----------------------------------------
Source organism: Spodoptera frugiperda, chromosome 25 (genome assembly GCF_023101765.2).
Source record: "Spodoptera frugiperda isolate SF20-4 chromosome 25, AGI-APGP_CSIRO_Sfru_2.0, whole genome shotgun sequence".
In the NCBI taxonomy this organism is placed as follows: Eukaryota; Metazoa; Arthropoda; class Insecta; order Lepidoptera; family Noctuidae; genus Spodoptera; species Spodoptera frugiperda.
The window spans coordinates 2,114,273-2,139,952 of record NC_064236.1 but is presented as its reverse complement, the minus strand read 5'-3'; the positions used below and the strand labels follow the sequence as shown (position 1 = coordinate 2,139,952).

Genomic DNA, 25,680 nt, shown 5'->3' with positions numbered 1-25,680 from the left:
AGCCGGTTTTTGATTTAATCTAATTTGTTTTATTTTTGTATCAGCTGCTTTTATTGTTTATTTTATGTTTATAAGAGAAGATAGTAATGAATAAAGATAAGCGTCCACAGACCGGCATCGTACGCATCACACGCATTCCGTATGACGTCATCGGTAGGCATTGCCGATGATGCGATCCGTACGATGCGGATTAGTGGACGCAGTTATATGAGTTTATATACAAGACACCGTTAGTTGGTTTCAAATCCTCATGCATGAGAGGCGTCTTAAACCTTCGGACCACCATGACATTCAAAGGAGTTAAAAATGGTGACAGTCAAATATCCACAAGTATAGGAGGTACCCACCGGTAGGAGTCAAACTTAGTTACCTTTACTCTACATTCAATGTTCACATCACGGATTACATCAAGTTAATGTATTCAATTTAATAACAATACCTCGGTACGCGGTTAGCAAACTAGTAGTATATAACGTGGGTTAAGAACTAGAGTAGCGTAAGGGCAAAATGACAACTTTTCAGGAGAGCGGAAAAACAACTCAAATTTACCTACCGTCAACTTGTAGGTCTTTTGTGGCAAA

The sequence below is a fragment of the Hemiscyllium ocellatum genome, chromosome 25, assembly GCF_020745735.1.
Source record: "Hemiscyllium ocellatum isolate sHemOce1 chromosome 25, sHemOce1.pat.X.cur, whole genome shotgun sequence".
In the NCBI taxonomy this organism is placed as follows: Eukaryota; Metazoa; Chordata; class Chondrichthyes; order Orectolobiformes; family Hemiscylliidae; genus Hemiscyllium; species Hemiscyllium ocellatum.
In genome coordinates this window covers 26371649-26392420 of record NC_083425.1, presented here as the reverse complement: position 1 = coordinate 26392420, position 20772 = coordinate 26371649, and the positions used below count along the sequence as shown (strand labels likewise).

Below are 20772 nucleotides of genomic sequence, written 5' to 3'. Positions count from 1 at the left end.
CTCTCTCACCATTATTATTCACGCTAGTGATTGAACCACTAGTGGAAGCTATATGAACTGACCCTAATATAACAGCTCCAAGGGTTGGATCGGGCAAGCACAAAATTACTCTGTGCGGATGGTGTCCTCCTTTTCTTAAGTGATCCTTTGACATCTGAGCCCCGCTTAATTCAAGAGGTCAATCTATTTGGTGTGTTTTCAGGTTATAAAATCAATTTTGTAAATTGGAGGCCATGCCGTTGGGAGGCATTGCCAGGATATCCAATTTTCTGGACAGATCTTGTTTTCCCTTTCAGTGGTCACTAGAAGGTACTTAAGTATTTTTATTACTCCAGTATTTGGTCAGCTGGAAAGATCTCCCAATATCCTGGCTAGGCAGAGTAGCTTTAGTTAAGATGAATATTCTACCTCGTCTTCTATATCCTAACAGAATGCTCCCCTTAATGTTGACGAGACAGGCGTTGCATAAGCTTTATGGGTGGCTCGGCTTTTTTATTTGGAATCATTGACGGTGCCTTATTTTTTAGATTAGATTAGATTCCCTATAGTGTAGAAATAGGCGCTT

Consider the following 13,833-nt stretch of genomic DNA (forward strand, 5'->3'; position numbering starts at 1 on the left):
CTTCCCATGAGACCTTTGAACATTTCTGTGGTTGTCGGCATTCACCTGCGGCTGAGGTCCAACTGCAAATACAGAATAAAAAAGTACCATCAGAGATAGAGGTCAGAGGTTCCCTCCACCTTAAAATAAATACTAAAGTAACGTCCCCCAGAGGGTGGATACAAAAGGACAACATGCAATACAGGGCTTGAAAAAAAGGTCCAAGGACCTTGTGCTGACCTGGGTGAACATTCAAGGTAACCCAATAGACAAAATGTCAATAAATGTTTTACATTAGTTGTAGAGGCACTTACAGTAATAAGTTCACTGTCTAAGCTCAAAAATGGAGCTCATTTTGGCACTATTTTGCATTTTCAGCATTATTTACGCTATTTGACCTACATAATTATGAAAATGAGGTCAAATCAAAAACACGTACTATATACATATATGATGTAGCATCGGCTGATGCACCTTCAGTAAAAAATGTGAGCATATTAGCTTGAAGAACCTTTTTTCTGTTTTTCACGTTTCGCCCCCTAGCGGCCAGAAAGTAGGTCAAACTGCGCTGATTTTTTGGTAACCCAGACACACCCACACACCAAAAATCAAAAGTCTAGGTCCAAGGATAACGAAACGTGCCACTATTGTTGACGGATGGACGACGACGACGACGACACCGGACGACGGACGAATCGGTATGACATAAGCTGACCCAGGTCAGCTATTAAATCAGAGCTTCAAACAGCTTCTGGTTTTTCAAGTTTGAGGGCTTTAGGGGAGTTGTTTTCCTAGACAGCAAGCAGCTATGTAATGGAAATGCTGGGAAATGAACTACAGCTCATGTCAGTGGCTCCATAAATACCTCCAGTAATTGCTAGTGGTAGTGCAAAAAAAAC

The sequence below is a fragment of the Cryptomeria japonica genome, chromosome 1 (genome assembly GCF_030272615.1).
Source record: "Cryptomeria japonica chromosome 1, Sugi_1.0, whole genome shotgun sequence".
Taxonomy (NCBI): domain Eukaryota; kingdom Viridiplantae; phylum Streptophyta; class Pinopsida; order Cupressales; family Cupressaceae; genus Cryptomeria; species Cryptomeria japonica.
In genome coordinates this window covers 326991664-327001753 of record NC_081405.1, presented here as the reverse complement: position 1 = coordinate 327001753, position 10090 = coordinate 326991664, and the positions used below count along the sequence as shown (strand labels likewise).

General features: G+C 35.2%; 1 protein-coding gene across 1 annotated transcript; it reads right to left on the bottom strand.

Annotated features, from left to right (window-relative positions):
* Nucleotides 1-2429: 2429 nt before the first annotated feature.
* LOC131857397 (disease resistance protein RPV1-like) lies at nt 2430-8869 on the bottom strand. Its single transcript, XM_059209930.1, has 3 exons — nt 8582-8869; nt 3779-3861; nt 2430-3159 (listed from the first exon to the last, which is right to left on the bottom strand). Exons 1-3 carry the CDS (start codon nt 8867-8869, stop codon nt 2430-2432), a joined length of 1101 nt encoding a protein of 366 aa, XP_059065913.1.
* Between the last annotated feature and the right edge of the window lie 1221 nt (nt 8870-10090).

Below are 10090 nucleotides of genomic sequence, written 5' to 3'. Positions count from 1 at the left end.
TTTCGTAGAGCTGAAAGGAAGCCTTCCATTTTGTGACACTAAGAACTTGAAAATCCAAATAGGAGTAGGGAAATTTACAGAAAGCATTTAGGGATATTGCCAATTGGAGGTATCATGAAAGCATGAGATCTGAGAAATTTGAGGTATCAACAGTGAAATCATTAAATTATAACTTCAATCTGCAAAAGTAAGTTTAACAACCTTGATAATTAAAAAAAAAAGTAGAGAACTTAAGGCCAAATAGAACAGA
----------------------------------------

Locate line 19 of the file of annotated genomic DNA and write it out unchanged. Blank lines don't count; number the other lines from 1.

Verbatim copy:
General features: G+C 35.2%; 1 protein-coding gene across 1 annotated transcript; it reads right to left on the bottom strand.